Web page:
I’d definitely recommend this! Buttons were a lifesaver as well so I didn’t have to be removing my clothes over my head. There was no way early doors that you would get me raising my arms above my stomach, let alone reaching up above my head. The pain was definitely raw from the 6-inch wound down my stomach.

Do you have any tips for bed time in general to make sleeping with a stoma bag easier?

Everybody finds a routine and tips and tricks that work for them as time goes on post-surgery. A few tips and tricks I have learnt and used in the past or I currently use, to enable me to feel confident and able to rest without worrying about my bag, are as follows:

  • – Sleep on an incontinence sheet underneath or dark towel if you have increased leaks/problems with your bag sticking. Dark towels are easier I find to use over and over after they’ve been washed as stomach acid stains fabric.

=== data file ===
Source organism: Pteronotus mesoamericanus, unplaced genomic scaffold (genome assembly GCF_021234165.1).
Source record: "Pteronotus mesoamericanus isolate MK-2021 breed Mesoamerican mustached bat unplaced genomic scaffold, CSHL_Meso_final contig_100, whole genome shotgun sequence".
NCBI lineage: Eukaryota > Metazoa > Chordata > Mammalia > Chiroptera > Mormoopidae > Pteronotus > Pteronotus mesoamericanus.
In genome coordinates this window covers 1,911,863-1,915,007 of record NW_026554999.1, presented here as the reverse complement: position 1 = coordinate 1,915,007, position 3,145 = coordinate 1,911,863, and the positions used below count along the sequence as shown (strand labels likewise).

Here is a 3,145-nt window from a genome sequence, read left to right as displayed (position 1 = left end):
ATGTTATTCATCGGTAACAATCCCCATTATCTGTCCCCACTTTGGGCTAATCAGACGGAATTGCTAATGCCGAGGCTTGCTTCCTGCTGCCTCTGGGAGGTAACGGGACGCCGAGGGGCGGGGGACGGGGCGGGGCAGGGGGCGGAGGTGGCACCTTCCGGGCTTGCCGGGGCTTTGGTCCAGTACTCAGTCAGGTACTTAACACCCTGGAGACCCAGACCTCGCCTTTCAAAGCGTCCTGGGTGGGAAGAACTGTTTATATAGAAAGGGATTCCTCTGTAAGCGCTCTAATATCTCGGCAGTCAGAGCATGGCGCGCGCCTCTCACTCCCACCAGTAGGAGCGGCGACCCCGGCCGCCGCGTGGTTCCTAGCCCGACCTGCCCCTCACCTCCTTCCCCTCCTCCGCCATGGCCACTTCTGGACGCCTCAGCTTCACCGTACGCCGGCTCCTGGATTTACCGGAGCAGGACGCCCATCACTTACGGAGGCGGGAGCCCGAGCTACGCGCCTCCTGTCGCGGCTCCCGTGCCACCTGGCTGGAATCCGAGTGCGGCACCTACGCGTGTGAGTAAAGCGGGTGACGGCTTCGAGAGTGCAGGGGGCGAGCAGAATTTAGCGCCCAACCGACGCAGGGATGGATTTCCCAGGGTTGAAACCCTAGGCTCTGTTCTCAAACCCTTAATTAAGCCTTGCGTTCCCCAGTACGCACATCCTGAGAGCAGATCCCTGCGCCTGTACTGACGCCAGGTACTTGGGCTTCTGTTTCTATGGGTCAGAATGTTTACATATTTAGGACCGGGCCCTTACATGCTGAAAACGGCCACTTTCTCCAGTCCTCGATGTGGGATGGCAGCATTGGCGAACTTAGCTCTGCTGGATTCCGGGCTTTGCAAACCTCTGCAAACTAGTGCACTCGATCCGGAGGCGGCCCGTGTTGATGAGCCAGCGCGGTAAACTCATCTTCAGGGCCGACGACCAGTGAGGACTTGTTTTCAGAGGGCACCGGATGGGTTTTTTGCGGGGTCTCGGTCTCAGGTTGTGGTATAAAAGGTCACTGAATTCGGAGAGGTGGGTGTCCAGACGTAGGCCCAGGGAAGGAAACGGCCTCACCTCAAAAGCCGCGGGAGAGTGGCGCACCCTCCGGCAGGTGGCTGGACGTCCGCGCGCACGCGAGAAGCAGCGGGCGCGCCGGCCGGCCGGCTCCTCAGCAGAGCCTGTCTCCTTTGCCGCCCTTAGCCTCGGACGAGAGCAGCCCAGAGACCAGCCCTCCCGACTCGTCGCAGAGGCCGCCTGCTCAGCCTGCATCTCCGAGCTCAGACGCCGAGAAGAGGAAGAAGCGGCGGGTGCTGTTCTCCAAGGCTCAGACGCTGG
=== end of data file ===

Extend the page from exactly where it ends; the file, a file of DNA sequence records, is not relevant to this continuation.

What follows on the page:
• – Get a waterproof mattress cover for that added peace of mind for when leaks do happen (I’ve thankfully only had less than a handful of leaks in bed since 2011 & they were manageable)
  • – Change your stoma bag about half an hour to an hour before bed. This means the filters will be fresh so ballooning will be less likely (where your bag fills up with air)
  • – Limit what you eat into the evening so that your bowel is less likely to go into overdrive when you sleep
  • – Dark fitted sheets and duvet covers and patterned ones can give you more peace of mind if you are worried about not being able to get rid of smaller bag leak stains completely
  • – Set an alarm for part way through the night if you are worried you won’t wake up in time to empty a full bag. This can be less than ideal but is definitely worth it if you’ll get more sleep knowing you have an alarm to wake you up then trusting your body to wake up early days post-surgery. I find my body now automatically wakes me up when it’s time to empty 9/10 times.

What nightwear do you find works best with a stoma bag?